The sport they play apparently has this odd thing called a "playoff."
We're back, part 95
If you've missed Sprints, we're going to try to get back on the horse and get this thing going again in the offseason. If you haven't -- well, it hasn't missed you.
If you've gotten irritated with the site getting a bit buggy lately -- we're with you. The tech team at SBN, which is one of the best in the business, is working on it. We hope that most of the hiccups have been worked out, but you can always let us know if not and we'll pass it up the chain.
Ole Miss alumnus wins strange football 'bowl'
In case you didn't hear, there is football played in New York and New England, though it tends to be of the highly-paid and far more boring variety. The two cities' teams played in something called the "Super Bowl," which pairs the No. 1 team from the American Football Conference with the No. 1 team from the National Football Conference.
In any case, the winning team was quarterbacked by former Ole Miss player Eli Manning. Congratulations to Manning and his football team on winning this bowl, which is fervently watched by canine owners if I got the correct impression from the commercials. I'm sure they'll get a nice trophy for the victory.
Derek Dooley jumps the shark
After he denied several students' requests to be released from their scholarships early, you would think Tennessee head coach Derek Dooley would be willing to hold himself and his program to the same standards he holds his players to and would be happy to offer them multiyear, guaranteed scholarships. You'd be wrong.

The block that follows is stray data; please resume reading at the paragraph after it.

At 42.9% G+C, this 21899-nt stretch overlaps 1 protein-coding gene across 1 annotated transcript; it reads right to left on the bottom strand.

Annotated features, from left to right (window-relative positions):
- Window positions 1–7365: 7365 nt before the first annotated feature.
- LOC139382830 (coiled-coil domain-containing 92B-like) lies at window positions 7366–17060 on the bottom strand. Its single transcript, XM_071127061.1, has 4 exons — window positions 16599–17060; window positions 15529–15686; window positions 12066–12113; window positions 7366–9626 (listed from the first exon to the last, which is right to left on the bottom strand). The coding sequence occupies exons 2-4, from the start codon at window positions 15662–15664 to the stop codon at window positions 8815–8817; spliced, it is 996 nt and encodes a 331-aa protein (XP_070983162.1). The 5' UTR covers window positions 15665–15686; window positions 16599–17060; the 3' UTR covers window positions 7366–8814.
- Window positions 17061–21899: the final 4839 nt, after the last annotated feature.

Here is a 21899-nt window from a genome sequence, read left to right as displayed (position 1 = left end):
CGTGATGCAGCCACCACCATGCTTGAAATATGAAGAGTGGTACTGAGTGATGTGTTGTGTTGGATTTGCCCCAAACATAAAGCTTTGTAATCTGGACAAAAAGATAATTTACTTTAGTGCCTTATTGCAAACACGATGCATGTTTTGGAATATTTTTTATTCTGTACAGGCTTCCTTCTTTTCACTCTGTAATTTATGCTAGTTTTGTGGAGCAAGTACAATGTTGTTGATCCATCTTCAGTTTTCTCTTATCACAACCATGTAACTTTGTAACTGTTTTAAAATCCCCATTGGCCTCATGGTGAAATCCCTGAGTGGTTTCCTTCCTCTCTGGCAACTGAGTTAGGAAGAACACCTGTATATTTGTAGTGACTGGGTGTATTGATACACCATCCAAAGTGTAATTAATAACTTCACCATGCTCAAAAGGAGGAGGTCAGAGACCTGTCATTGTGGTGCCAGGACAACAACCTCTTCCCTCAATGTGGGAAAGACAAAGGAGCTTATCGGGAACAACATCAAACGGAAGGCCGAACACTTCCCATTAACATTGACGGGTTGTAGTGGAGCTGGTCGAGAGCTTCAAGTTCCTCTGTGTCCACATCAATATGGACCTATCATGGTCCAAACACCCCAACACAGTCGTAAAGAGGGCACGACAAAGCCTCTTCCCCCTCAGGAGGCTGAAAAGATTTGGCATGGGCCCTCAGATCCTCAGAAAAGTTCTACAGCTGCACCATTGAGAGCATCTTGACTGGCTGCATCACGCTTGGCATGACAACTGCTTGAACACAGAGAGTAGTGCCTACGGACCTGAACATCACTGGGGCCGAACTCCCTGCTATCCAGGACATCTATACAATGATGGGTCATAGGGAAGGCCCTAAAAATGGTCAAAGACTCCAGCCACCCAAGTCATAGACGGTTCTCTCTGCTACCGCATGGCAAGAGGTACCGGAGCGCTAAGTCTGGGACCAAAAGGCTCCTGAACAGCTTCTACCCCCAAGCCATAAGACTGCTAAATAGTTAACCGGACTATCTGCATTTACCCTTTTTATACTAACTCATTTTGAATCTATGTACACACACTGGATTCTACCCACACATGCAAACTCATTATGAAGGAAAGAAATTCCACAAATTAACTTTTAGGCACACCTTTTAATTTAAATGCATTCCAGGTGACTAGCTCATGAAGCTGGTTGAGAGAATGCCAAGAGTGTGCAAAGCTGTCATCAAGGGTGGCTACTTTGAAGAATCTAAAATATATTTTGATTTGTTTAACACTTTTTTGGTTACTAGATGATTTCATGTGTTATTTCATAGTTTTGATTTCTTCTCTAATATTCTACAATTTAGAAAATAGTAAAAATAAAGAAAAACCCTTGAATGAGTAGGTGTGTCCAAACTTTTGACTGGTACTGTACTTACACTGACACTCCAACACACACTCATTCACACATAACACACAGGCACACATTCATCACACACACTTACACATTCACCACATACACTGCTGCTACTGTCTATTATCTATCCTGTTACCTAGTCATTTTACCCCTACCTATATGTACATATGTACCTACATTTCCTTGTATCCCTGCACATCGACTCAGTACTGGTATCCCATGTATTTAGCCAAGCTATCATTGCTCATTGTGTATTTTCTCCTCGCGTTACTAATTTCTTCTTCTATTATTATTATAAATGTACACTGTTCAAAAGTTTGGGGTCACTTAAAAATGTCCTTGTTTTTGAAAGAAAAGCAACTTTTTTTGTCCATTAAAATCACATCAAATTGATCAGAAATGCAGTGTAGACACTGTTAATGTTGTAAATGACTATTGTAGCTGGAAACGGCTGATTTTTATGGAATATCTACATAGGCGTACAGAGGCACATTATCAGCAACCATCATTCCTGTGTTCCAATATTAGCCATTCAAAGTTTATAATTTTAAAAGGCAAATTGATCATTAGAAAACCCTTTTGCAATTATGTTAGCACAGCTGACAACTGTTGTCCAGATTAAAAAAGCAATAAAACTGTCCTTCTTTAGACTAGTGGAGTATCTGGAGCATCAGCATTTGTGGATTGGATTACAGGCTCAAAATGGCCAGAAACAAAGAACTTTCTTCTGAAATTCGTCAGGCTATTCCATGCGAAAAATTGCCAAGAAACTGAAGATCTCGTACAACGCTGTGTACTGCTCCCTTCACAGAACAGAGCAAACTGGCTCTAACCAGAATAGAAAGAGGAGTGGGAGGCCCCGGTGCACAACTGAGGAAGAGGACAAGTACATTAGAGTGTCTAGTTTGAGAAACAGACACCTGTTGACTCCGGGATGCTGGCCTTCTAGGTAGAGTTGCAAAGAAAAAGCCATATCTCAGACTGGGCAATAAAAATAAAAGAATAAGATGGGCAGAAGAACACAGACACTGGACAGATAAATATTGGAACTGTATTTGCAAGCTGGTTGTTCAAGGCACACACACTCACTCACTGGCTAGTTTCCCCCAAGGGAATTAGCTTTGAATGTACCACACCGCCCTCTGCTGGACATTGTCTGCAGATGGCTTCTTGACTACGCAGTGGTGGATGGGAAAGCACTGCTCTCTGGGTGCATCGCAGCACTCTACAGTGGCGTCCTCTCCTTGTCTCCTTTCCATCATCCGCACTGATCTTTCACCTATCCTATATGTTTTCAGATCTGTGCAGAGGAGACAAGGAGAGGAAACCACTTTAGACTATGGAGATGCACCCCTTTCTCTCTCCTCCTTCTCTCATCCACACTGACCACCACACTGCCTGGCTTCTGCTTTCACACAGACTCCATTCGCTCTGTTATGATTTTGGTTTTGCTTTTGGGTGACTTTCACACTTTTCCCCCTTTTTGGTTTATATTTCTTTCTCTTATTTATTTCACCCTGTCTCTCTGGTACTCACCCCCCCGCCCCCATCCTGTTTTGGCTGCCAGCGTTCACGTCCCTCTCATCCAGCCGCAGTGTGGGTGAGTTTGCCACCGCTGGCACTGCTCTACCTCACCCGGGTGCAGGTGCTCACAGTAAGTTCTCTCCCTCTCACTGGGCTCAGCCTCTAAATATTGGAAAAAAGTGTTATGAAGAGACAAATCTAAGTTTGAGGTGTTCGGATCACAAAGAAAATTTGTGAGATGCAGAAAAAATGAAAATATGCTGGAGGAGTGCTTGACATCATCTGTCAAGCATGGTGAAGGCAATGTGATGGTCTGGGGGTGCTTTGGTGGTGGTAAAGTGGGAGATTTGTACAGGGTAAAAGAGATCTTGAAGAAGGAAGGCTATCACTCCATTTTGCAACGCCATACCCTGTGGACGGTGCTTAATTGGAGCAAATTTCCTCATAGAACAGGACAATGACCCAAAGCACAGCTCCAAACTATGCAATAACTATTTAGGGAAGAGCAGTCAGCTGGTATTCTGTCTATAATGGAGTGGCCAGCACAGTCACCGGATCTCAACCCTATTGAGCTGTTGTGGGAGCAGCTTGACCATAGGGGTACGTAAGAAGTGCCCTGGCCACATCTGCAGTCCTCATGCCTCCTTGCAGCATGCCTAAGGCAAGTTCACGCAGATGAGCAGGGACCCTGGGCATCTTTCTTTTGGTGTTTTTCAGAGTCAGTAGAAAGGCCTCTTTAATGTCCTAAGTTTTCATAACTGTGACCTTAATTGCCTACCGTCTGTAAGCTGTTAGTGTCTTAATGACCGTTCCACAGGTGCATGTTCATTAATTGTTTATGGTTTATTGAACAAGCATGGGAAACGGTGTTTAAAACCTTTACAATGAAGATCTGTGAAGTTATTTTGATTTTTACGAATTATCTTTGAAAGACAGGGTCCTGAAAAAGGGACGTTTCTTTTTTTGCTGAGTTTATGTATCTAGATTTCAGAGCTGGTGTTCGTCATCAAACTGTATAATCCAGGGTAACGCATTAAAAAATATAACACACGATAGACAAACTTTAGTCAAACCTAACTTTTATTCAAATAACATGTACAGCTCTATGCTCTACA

You have these contracts. It's called quid pro quo. We give you this. You give us that. But if they don't give us that and we decide not to give them this, then it's the worst thing you can do.
I'm kind of torn on whether I agree with Dooley on the merits of this issue. I understand that athletic and academic scholarships are not a perfect comparison, but I still see something odd about saying that it's fine for a school to judge students receiving academic financial aid on performance (not "trying hard," which some people try to make the standard for an athletics scholarship), but it's terrible for a school to judge students receiving athletics financial aid on performance. I understand both sides of the issue, though, because performance in athletics is more subjective than academic performance -- though neither is completely objective.
But Dooley doesn't have to just be measured by the merits here. Dooley has to be measured based on the standards he's set for his player -- that they have to show commitment to the team before he can release them from the scholarship, and Dooley is judge, jury and executioner in that matter.
In other words, it's not that Derek Dooley wants Tennessee and its players to be committed to each other. It's just that he wants to be the only one who can decide when the commitment can end.
Lorenzo in charge
Garnet And Black Attack sees the hiring of Grady Brown as the cornerback coach for South Carolina as a sign that Lorenzo Ward is in charge of the defense.
One thing that should, thus, be noted is that this hire would seem to suggest that Ward is being given the keys to the defense -- not to say that Spurrier would have any reason to be against this hire, but it's Ward who made the decision, not Spurrier.
This South Carolina fan would be perfectly happy if Brown can simply teach defensive backs to catch interceptions instead of watching them bounce off their hands.